Job turnover decreased in June, the Labor Department reported on Tuesday, suggesting that the American labor market continues to slow down from its meteoric ascent after the pandemic lockdowns.
There were 9.6 million job openings in June 2023, roughly the same as a month earlier, according to the Job Openings and Labor Turnover Survey (JOLTS).
Employers have tightened the screws on hiring in recent months, with job openings falling to their lowest level since April 2021 as the economy responds to tightening monetary policy.
The most notable changes in June were not in job openings, but in hiring and quitting. There were 5.9 million hires in June, down from 6.2 million in May. And the quits rate, a measure of workers’ confidence in the job market and bargaining power, decreased to 2.4 percent, from 2.6 percent in May and down from a record of 3 percent in April 2022.
The number of workers laid off was 1.5 million, about the same as in May.
Quotable: ‘The labor market is unbalanced.’
“We’re still in an economy where the labor market is unbalanced,” said Michael Strain, an economist at the American Enterprise Institute, “with the demand for workers substantially outpacing the supply of workers.” There are roughly 1.6 job openings for each unemployed worker.
Why It Matters: The economy moves closer to a ‘soft landing.’
Over the past 16 months, as they has sought to curb inflation and make sure the economy does not overheat, Federal Reserve policymakers have pursued the coveted “soft landing.” That means bringing down inflation to the Fed’s target of 2 percent by raising interest rates without causing a significant jump in unemployment, avoiding a recession.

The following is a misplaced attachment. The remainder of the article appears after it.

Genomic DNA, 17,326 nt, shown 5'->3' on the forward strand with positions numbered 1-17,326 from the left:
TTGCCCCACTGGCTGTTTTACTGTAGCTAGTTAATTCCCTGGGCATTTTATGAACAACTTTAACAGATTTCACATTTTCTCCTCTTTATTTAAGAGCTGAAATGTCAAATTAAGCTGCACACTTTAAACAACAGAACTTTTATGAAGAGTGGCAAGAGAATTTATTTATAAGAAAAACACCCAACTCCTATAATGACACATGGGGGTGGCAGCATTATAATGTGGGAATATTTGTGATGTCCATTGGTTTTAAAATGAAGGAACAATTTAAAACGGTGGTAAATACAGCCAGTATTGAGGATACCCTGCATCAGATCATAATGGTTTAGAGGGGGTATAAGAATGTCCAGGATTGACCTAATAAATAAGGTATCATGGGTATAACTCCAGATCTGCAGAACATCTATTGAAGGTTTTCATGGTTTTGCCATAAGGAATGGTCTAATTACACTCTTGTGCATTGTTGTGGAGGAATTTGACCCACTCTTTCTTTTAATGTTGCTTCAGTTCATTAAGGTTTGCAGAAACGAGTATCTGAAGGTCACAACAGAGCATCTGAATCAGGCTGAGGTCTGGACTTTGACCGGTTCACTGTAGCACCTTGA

The June JOLTS report provides more optimism that the Fed is approaching that soft landing, as demand for workers remains robust while tapering gradually. Inflation remains high by historical standards — at 3 percent, according to the latest data — but has eased substantially.
“This is a really strong labor market that is staying strong but slowing down,” said Preston Mui, a senior economist at Employ America, a research and advocacy group focused on the job market.
At the end of their last meeting on July 26, policymakers raised rates a quarter-point, and the Fed’s chair, Jerome H. Powell, said its staff economists were no longer projecting a recession for 2023. But Mr. Powell left the door open to further rate increases and said the economy still had “a long way to go” to 2 percent inflation.
Background: It’s been a good time to be a worker.
As the U.S. economy rapidly rose out of the Covid-19 recession in 2020, a powerful narrative built: “Nobody wants to work.” There was some truth to that hyperbole. Employers had a hard time finding workers, and workers reaped the rewards, quitting their jobs to find better-paying ones (and succeeding).
With quit rates falling in recent months, the so-called great resignation appears to be over, if not receding, and the continued downward trajectory of job openings implies that employers are less eager to fill staffing shortages.
Employers are not hiring with the fervor they were a few months ago, but they are not yet casting aside workers, who might not lose the gains they have achieved during the pandemic recovery.
What’s Next: The June jobs report lands on Friday.
The Labor Department will release the July employment report on Friday. The unemployment rate for June sat at 3.6 percent, a dip from 3.7 percent in May but higher than the 3.4 percent recorded in January and April, the lowest jobless rate since 1969.
June was the 30th consecutive month of gains in U.S. payrolls, as the economy added 209,000 jobs, and economists surveyed by Bloomberg expect the economy to have added another 200,000 jobs in July. Fed policymakers will be watching the report closely, but one more month’s data will arrive before they next convene Sept. 19-20.